The team knew it was at the limit of the gearbox, so the decision was made to pull back the boost to a reliable eight pounds, making an impressive 633kW (850hp) at the wheels. “Dan is smart enough to know that a season is more than just the dyno sheet. It doesn’t have to wring its neck out to make power anymore and will be a lot more comfortable to drive,” Zane says. Seven hundred revs per minute were pulled out of the rev limiter in tuning due to the engine reaching upwards of 8000rpm on some tracks — Nascar engine, this is not; it is still running a standard steel crank out of a Holden LS.
Zane adheres to a strict maintenance schedule to preserve the optimal performance of the VE’s powerhouse. “We do a camshaft and sprocket [cam-gear] replacement at the start of each season,” Zane tells us, “and repeat this halfway through the season to prevent wear and tear that could cause further damage if the part were to fail.” This is alongside opening the heads to replace the valve springs at season start and to check the valve clearances every two meetings, as the package runs solid rollers, which can alter the positioning.
After the practice sessions at each meeting, Fanga completes an oil change to run fresh oil for qualifying battles. At the same time, the oil filter is split in half to check for foreign materials. If anything is amiss, the team pulls the pin before qualifying for a more rigorous check-over so that the safety of the engine can be preserved.
This process saved the team during the Taupo round of the 2012/’13 season, after discovering a cracked oil pump during the oil change. Zane drove down from Whangarei, arriving in Taupo at 6pm that night to strip the engine back and complete a rebuild. The car was loaded onto a trailer at 6am the following morning to head off for the battles. Fanga went on to win the round (and, later, the season championship) — although Zane wasn’t overly happy about the four-minute-long celebratory burnout on 40 pounds of oil pressure …
2010 Holden Commodore (VE)
- Engine: GM LS3, 6000cc, eight-cylinder
- Block: Factory aluminium LS block, forged Wiseco dome pistons (13.4:1 compression), Eagle H-beam rods, 25-per-cent underdriven crank pulley, factory stroke crank, Comp Cams CNC oil pump, Comp Cams double-row timing chain
- Heads: Flowed heads, stainless one-piece race-series valves, multilayer steel (MLS) head gaskets, ARP main and head studs, Comp Cams custom solid lifters and valve train
- Supercharger: Vortech V-1 Ti-Trim
- ECU: Link G4+
- Engine builder: Zane Shelley at Checkered Flag Automotive
A testament to what a strong well-built engine can achieve, the current 2JZ-GTE VVT-i package originally lived inside Daynom’s FD RX-7 ‘Ginger’ and was later moved to the current E46 BMW chassis. The engine was the culmination of the team’s trip to Singapore four years ago, when the FD was still running a 20B rotary. “We got smoked; we really got our pants pulled down,” Ross tells us, “that’s how far we were behind in terms of power and reliability.”
Already having built a series of high-power, successful 2JZ packages, it was a no-brainer when deciding on what powerhouse to swap into the car, and it was something they didn’t need to reinvent the wheel with to achieve reliable power figures. Taking notes from Daigo Saito, the team built a similar combination but went one step further with each component. “We overbuilt the engine for reliability, with bigger injectors, fuel pump, lines, manifold, and upgraded the ignition. Everything had to be the most efficient,” he says. Turbo man Steve Murch was tasked with putting together one hell of an air blower, which came in the form of an MSE-specification Holset hybrid.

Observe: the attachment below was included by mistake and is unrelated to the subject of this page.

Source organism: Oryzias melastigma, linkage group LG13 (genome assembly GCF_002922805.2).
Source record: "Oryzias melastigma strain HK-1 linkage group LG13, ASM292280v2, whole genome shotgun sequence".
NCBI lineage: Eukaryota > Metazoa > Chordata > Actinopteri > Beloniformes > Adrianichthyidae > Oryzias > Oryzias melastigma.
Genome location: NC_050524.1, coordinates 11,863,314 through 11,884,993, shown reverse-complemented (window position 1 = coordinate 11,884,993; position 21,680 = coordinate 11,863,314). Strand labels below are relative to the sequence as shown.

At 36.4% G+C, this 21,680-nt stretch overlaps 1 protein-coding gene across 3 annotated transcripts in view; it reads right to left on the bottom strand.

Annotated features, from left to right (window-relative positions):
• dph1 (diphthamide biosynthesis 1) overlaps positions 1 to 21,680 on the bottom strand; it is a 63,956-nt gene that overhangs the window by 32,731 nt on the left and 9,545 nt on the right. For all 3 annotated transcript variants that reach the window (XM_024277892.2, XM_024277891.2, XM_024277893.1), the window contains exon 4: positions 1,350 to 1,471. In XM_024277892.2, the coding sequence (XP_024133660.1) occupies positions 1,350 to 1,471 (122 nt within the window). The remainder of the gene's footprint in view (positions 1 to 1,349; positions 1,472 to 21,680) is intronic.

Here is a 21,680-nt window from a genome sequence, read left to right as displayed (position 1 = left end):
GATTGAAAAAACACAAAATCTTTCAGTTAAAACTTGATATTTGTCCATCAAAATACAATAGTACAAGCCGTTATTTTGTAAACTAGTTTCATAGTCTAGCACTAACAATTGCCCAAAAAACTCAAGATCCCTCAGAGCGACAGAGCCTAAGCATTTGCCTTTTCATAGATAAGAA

With the way the rules were going locally in the Demon Energy D1NZ series, and the fact they were catching up to those overseas with the inclusion of NOS, it was an easy decision to make to squeeze out that extra bit of torque by installing a nitrous system. But, Ross says, “It’s almost uncontrollable; we very rarely run it. It’s making 1200hp as it is, without running the NOS.”
After every meeting, the team completes a valve-spring and clearance check to ensure nothing has gone amiss in the head — that is, a dreaded dropped valve — and a spark-plug check, compression test, and leak-down test are always undertaken for basic maintenance and issue detection. The tappets are reset after every third meeting, while Ross maintains the Link G4+ Fury ECU. Plugging in and downloading the data allows him to check over the oil and fuel pressures, ethanol content, what’s happened on the knock, and if there are any issues with fuel or oil surge.
Ross admits that it’s “a matter of keeping on the ball at all times. That’s no different to any type of racing; drag racing, rally, jet sprinting — any sort of motorsport, you need to have that maintenance schedule down tight. That’s something we really stress to our customers.” Ross has worked with some of the most familiar faces of the D1NZ series, including Chad McKenzie, who, at the time of writing, has already won the Pro-Sport class with no engine issues, which he puts down to keeping to the regular maintenance schedule set out by Ross.
Curt Whittaker is another name on Ross’s list of D1NZ drivers he has worked with. Curt used to have three RB engines for his Cefiro that would be rotated between the car and the shop. After every meeting, the engine would be pulled out and dropped off for a full strip down while one of the already prepared spares would be put back in the car — in the case of Daynom’s car, with its 2JZ set-up, this might be a little redundant, but it would never hurt to have a spare!
The E46 was initially tuned on 98-octane pump gas until Christmas last year, when the switch was made to E85 with a flex tune. The flex sensor measures how much ethanol is in the system and can calculate running figures to compensate for the difference rather than shutting down. At a practice meeting, this feature was accidentally put through its paces when another team’s 98-octane fuel was put into Daynom’s car. Daynom came in and said “Hey, we’re down on power, can you check it out?”, which is when a simple plug into the ECU was able to tell Ross that the ethanol content was down to 40 percent, and the Link G4+ Fury was adjusted.
Tuner / Engine builder: Ross Honnor at Dobsons Dyno Tune
2001 BMW 330i
- Engine: Toyota 2JZ-GTE VVT-i, 3400cc, six-cylinder
- Block: Engine Specialties machined block, Carrillo 8.5:1 pistons, Carrillo rods, BC crank, ACL bearings, ARP studs, deleted oil squirters, Accusump, swinging pickup, pivot-drive oil pump
- Head: VVT-i head, Engine Specialties porting, BC cams, Ferro valves, Daynom Drift–spec valve springs, Daynom Drift–spec buckets
- Turbo: MSE-built Holset
- ECU: Link G4+ Fury
This article originally featured in the June 2016 issue of NZ Performance Car (Issue 234). You can grab a print copy or a digital copy of the magazine below: